A flat tax is simple and clear. Transparency would naturally increase; reducing the incentives and the ability of higher-income earners to avoid tax by using tax shelters and clever structuring. More people would likely pay more tax correctly with a flat tax system. For example, in 2001, Russia implemented a 13% flat tax. Revenues from personal income tax rose by a staggering 26% a year later, 25% a year after that, and 15% in the next year. This is because the risk of being prosecuted under a flat tax is much higher due to the non-existence of hundreds of loopholes. So, by being disincentivised by the risk of breaking the law, and being incentivised by a relatively low flat tax rate, more people paid their taxes. However, we should take such data with a pinch of salt, as this does not guarantee that a flat tax would be as successful in other parts of the world. This is because, in Russia, the increased tax payments were largely due to many people stepping out of the shadow economy. In places like the US or UK, where the shadow economy is much smaller, we may not see such a large increase in tax revenues.
With regards to the costs of complicated tax systems, Germany currently spends close to 4 billion Euros, accounting for around 0.11% of Germany’s GDP, on processing and collecting tax. A flat tax system would see the reduction of tax authorities and bodies. Money could, therefore, be reallocated to welfare and infrastructure.
Investment and Government Revenue
As we have observed, a flat income tax would mean that governments would spend less on accounting and collection, save on tax infrastructure, and overall tax revenues would rise as more people pay the taxes they owe. The flat tax also has the potential to attract increased foreign direct investments.
In 2004, Slovakia scrapped its category taxation system, along with tax brackets, exemptions and deductions. A flat tax of 19% was adopted instead. As a result, Hyundai Corp. invested close to $1.2 billion in the city of Zilina. This created immense opportunities for employment within the city. We can further observe a trend of increasing foreign direct investment since the introduction of a flat tax. As multinationals and sovereigns participate in foreign direct investment, it signals to the rest of the world that the investments are worth making. Thus, perpetuating further investments which can contribute to the growth and development of the country. We should note that despite this, there are still issues surrounding the enhanced redistributive aspects of a progressive tax when compared to a flat tax.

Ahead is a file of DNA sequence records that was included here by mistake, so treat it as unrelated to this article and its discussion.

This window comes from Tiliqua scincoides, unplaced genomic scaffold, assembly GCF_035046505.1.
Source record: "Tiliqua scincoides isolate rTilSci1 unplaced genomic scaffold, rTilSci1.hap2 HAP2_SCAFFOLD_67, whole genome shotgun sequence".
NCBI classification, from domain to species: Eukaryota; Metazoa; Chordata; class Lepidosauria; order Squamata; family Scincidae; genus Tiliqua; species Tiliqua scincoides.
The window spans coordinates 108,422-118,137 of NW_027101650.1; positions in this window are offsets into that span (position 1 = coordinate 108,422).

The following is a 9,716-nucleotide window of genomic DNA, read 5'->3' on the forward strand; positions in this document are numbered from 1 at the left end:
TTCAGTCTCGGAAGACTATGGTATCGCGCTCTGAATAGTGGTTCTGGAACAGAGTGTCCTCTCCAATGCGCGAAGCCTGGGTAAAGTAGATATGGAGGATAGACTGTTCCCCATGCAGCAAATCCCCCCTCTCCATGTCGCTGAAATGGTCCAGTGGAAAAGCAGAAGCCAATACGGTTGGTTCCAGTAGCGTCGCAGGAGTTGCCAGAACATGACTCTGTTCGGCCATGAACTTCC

To conclude, a flat tax is desirable for many reasons, and we should acknowledge the potential of its implementation. We should aim to segregate taxation systems from the political ideologies, which are so closely linked to them. In doing so, we may achieve immense growth and development for both developing and developed countries.
Written by Kahill Sarronwala.
 Reynolds, Alan. (2001). Hong Kong's Modified Flat Tax - A Model for the U.S. 10.13140/RG.2.2.22121.39529.
 Victor Thuronyi, Tax Law Design and Drafting, volume 2; International Monetary Fund: 1998, Chapter 14, Individual Income Tax
 E.R.A. Seligman, American Economic Association Quarterly, 3rd Series, Vol. 9, No. 4 (Dec., 1908), pp. 1-334
 M. Jakubiak and P. Kolesar, Centre for Social and Economic Research, Car industry in Slovakia, recent developments and impact on growth